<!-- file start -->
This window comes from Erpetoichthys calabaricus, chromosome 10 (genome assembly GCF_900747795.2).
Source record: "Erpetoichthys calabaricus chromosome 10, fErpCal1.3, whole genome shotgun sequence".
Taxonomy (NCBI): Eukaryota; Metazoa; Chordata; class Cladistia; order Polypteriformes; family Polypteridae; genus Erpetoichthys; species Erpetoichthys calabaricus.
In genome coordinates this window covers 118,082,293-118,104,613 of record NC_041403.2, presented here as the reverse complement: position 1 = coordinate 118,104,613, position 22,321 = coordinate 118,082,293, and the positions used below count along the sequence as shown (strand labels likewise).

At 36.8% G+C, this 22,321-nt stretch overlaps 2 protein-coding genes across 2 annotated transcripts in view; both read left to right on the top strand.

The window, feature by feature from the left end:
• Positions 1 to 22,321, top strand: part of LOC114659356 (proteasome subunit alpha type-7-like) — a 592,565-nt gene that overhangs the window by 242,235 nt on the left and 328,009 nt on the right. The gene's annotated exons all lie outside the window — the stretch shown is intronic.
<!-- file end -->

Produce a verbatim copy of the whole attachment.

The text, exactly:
This window comes from Erpetoichthys calabaricus, chromosome 10 (genome assembly GCF_900747795.2).
Source record: "Erpetoichthys calabaricus chromosome 10, fErpCal1.3, whole genome shotgun sequence".
Taxonomy (NCBI): Eukaryota; Metazoa; Chordata; class Cladistia; order Polypteriformes; family Polypteridae; genus Erpetoichthys; species Erpetoichthys calabaricus.
In genome coordinates this window covers 118,082,293-118,104,613 of record NC_041403.2, presented here as the reverse complement: position 1 = coordinate 118,104,613, position 22,321 = coordinate 118,082,293, and the positions used below count along the sequence as shown (strand labels likewise).

At 36.8% G+C, this 22,321-nt stretch overlaps 2 protein-coding genes across 2 annotated transcripts in view; both read left to right on the top strand.

The window, feature by feature from the left end:
• Positions 1 to 22,321, top strand: part of LOC114659356 (proteasome subunit alpha type-7-like) — a 592,565-nt gene that overhangs the window by 242,235 nt on the left and 328,009 nt on the right. The gene's annotated exons all lie outside the window — the stretch shown is intronic.